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Hilde Konetzni

Hilde Konetzni (March 21, 1905 Vienna-April 20, 1980 Vienna) was an Austrian , .

Hilde Konetzni was an Austrian soprano, renowned for her performances in Vienna and later at the Metropolitan Opera in New York. She was born in Vienna in 1905 and began her vocal training at the Academy of Music in Vienna. Konetzni made her stage debut at the Vienna State Opera in 1928 and quickly established herself as a leading soprano, hailed for her warm tone and dramatic intensity. In addition to her success in Vienna, Konetzni performed at major opera houses around the world, including the Metropolitan Opera, Covent Garden, and the Paris Opera. She was particularly celebrated for her interpretations of Richard Strauss' operas, including Salome and Elektra. Following her retirement from the stage in the 1950s, Konetzni taught at the Vienna Academy of Music, passing on her knowledge and expertise to future generations of singers. She passed away in her hometown of Vienna in 1980.

Konetzni performed a wide range of roles during her career, including Mozart's Donna Elvira, Wagner's Elisabeth, and Verdi's Aida. She was known for her powerful and emotional performances, and was praised for her ability to convey both the beauty and the darker aspects of the characters she portrayed. Konetzni was also known for her collaborations with conductors such as Karl Böhm and Herbert von Karajan, and for her recordings of operas and lieder. She was awarded numerous honors during her career, including the title of Kammersängerin from the Austrian government in 1947. Konetzni is remembered as one of the greatest sopranos of her generation and a true icon of Viennese opera.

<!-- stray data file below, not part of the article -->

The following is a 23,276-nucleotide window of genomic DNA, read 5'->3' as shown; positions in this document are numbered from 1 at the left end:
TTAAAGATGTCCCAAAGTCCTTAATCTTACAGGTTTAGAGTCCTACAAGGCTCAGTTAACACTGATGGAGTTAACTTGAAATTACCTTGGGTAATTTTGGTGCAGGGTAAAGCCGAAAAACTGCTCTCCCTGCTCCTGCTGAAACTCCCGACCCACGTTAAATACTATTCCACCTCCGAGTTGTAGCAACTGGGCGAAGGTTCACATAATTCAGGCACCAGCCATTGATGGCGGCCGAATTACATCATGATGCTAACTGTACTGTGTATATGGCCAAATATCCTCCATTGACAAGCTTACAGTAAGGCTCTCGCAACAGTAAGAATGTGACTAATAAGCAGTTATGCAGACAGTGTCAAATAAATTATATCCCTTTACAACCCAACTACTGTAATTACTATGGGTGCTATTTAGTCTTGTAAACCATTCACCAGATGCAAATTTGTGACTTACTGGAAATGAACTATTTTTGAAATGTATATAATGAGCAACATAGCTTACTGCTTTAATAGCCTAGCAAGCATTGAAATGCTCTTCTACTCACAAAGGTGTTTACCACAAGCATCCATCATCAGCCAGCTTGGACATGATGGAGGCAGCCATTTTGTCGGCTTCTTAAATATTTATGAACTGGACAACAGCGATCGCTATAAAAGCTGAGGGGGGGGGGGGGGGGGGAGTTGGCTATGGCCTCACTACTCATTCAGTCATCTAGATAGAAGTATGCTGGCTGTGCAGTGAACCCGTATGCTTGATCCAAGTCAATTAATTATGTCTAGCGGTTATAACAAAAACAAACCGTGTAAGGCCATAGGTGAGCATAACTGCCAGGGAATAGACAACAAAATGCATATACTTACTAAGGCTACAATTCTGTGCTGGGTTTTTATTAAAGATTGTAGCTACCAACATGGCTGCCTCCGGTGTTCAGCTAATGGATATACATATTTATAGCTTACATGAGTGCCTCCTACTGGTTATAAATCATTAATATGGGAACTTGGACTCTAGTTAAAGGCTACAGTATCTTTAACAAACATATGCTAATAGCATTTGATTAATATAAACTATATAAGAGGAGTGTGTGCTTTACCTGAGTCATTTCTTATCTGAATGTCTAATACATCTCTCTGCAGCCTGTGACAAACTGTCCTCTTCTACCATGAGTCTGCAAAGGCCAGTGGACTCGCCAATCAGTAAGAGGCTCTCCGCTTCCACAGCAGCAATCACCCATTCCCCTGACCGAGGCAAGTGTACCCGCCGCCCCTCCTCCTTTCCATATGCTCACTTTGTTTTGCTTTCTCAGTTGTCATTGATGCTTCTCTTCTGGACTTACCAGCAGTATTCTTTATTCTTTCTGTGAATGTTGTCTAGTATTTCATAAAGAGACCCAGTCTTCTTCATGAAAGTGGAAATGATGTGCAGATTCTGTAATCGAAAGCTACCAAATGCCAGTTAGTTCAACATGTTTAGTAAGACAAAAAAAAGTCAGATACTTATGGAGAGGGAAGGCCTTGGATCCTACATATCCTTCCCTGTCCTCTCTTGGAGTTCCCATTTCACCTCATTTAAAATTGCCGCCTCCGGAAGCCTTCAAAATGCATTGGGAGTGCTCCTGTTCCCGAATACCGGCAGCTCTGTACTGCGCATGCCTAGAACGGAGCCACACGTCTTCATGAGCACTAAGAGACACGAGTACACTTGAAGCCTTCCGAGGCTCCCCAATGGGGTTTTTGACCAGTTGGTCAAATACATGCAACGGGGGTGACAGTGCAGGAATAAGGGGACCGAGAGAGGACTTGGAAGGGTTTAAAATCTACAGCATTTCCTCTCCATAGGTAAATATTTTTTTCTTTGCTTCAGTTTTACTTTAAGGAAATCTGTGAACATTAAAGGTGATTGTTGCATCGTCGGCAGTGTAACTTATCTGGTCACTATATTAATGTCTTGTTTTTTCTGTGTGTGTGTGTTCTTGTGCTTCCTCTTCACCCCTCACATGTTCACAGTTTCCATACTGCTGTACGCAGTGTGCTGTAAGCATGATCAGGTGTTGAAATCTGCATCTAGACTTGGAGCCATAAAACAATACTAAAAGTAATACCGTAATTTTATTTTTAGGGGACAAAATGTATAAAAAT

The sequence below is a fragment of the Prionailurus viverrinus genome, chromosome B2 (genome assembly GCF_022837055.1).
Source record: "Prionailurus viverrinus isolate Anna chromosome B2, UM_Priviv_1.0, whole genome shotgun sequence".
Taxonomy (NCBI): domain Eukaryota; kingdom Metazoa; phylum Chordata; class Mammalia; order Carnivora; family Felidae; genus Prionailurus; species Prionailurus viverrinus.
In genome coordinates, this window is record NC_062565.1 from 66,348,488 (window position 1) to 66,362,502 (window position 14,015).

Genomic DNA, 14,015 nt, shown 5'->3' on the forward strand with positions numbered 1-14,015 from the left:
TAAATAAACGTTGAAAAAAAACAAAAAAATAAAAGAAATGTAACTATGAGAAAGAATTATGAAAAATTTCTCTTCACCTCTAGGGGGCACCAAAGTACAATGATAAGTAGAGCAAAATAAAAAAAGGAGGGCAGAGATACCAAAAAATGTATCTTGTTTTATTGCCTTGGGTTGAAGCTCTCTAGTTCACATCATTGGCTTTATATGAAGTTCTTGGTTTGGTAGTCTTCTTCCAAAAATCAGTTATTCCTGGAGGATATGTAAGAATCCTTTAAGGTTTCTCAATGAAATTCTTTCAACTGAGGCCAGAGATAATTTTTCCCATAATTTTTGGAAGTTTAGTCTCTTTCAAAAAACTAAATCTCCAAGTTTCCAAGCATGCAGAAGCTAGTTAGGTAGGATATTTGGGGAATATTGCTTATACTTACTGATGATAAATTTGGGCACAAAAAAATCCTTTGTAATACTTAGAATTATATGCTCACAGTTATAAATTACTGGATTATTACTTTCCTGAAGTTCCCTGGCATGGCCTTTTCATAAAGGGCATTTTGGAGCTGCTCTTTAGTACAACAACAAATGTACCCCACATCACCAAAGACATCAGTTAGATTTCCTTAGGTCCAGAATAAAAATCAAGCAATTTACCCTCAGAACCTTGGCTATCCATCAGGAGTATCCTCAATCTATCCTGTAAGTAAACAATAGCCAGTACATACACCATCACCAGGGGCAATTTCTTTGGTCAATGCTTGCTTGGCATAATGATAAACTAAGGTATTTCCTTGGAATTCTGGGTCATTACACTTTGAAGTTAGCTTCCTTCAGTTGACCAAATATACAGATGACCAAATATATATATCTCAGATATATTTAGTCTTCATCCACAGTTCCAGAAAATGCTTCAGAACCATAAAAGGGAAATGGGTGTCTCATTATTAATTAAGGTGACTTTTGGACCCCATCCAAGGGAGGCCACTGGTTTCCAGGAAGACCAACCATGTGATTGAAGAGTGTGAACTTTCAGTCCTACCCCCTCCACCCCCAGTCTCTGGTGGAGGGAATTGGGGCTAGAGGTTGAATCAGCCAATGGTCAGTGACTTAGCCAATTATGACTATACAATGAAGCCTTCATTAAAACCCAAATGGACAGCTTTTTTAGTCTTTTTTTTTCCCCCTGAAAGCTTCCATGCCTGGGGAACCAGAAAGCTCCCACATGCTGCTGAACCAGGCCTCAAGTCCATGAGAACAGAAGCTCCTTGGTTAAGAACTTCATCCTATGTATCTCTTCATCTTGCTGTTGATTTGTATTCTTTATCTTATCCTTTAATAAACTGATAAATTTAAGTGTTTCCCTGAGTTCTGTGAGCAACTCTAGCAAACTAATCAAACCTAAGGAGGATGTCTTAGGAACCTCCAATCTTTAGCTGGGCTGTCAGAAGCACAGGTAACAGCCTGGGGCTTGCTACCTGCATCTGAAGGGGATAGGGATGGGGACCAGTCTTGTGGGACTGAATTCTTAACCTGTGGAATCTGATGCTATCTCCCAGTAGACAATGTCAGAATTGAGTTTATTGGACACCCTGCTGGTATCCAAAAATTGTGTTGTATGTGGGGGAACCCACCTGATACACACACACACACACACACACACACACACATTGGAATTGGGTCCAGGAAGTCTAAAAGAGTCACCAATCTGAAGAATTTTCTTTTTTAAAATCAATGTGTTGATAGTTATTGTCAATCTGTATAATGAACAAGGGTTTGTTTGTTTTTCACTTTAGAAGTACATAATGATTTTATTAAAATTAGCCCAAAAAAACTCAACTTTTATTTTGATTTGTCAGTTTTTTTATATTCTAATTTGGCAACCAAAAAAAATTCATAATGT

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Peter Kreuder

Peter Kreuder (August 18, 1905 Aachen-June 28, 1981 Salzburg) a.k.a. Peter Paul Kreuder, Kreuder, Peter or das Peter-Kreuder-Ensemble was an Austrian film score composer, pianist, conductor, actor and composer.

Kreuder began playing piano at the age of four and later studied at the Aachen Conservatory. He moved to Berlin in the 1920s and quickly became a popular composer of film scores and popular music. Kreuder composed over 400 songs and contributed to more than 200 films during his career.

During World War II, Kreuder was drafted into the German army and served as a bandleader. After the war, he faced accusations of collaboration with the Nazi regime but was ultimately cleared. In the years that followed, he continued to work as a composer and conductor, and was known for his contributions to the German music scene.

Kreuder was also an accomplished actor and made several appearances in German films. He retired to Salzburg, Austria in the 1970s and died there in 1981. Today, he is remembered as one of the most significant composers of popular music in Germany during the mid-20th century.

Kreuder was also known for his contributions to the genre of swing music in Germany. He was a notable figure in the German swing scene during the 1930s and 1940s, with his compositions incorporating elements of jazz and swing music. In addition to his work as a composer and conductor, Kreuder was also an avid collector of musical instruments and memorabilia. He donated his collection to the city of Aachen, where it is now housed in the Couven Museum. Kreuder's legacy continues to be celebrated through performances of his music and the preservation of his contributions to German music history.